Scanning Negatives

Scanning Negatives

PostBy: europachris On: Wed Jan 09, 2008 9:19 pm

Here's a question - how does scanning from film at the photo lab work out (into digital format), quality-wise? We had some film from Hawaii (cheap waterproof disposable) developed at the local Wal-Mart and turned into digital. It turned out about as poorly as the prints (which is to be expected).

But, taken on good equipment with good film, proper speeds, exposure, etc. how does it turn out compared to a true digital camera picture?
europachris
 
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Re: Scanning Negatives

PostBy: av8r On: Wed Jan 09, 2008 9:45 pm

europachris wrote:Here's a question - how does scanning from film at the photo lab work out (into digital format), quality-wise? We had some film from Hawaii (cheap waterproof disposable) developed at the local Wal-Mart and turned into digital. It turned out about as poorly as the prints (which is to be expected).

But, taken on good equipment with good film, proper speeds, exposure, etc. how does it turn out compared to a true digital camera picture?


You can only get as much information as is there to begin with, but a good lab or photo shop should be able to help you out.
av8r
 
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Re: Scanning Negatives

PostBy: Richard S. On: Wed Jan 09, 2008 9:49 pm

If you're comparing apples to apples such as the good digital SLR compared to a good SLR 35mm film camera the digital will always be better and I venture to say that's across the board. It's lot easier to go to print with digital than go to digital from negatives, the higher megapixels will also provide a better image for really large prints i.e one meausured in feet.. Having said that you can get really good scans with the right equipment.

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If you're interested you need a scanner that has option for the negatives for the best results. This will give you superior reproduction as opposed to scanning the printed image because the negative(or slide) is illuminated with a backlight. You'll also need a scanner that can scan a very high DPI since negatives and slides are so small physically. If it's a large project this is a lot of work no matter how you do it, IMO it's best to do it once and do it right.

The biggest issue when scanning is dust, this is especially true for slides and negatives because that little particle of dust becomes enormous. To prevent this you can purchase a scanner with Digital Ice, this is "flaw" removal system but works differently than software methods. Digital Ice detects physical imperfections (such as dust specs or scratches) before the creation of the scan and isolates them for removal. These types of scanners have come down quite a bit in price but are not cheap comparing to a standard scanner. You will also want to get some canned air to blow as much dust from the slides as you can before scanning. There are a few other scanners on the market with similar systems named differently but digital ice is the original, it can only be purchased with a scanner because it's hardware based, it's not software.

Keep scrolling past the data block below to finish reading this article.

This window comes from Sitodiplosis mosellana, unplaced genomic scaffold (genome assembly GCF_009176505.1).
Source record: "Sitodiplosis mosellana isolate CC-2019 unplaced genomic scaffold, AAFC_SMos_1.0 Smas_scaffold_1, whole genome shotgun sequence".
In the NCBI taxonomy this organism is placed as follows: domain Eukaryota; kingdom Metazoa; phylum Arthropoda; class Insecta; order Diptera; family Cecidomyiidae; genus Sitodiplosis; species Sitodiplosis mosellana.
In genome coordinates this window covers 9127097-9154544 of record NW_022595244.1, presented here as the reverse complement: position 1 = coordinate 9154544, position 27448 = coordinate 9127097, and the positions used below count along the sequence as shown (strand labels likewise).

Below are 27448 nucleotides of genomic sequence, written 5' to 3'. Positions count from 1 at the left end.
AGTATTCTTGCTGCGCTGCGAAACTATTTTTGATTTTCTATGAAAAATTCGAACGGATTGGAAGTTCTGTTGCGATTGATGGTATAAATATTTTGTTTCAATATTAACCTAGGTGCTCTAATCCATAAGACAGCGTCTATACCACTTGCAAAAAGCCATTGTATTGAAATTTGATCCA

Other things to consider is to look into self feeding models.

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Having said that you can get some good results from a standard scanner. It's just going to add a lot of work, manually inserting hundreds of slides or negatives and manual dust(noise) removal with software is very long and laborious task.
Richard S.
 
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Re: Scanning Negatives

PostBy: WNY On: Wed Jan 09, 2008 11:54 pm

My wife works at RiteAid Photo and does this all the time. Scanning from negatives is not any better than scanning the picture to put on a CD into a digital format.

Also, when carrying film, ALWAYS have it Hand checked or thru the carry-on X-Ray, the luggage x-rays are much stronger and will ruin film.
WNY
 
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Re: Scanning Negatives

PostBy: Richard S. On: Thu Jan 10, 2008 12:05 am

WNY wrote: Scanning from negatives is not any better than scanning the picture


? scanning the negative will give you far better results than a print. When you scan a negative its backlit, prints are lit on the surface. Don't make me fire up my scanner to prove it. :P
Richard S.
 
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Re: Scanning Negatives

PostBy: Richard S. On: Thu Jan 10, 2008 7:44 am

Just to add so its clear, if you have a poor image (such as over exposed, lots of grain) scanning a negative isn't going to improve upon that. The difference with scanning a negative is your getting the information right from the source, this provides a more accurate and richer representation of the original image than you can get from the print for various reasons.
Richard S.
 
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Re: Scanning Negatives

PostBy: WNY On: Thu Jan 10, 2008 8:29 am

Yes, you're right, I meant it's is better than scanning a picture....sorry for the confusion. I was tired last night....
WNY
 
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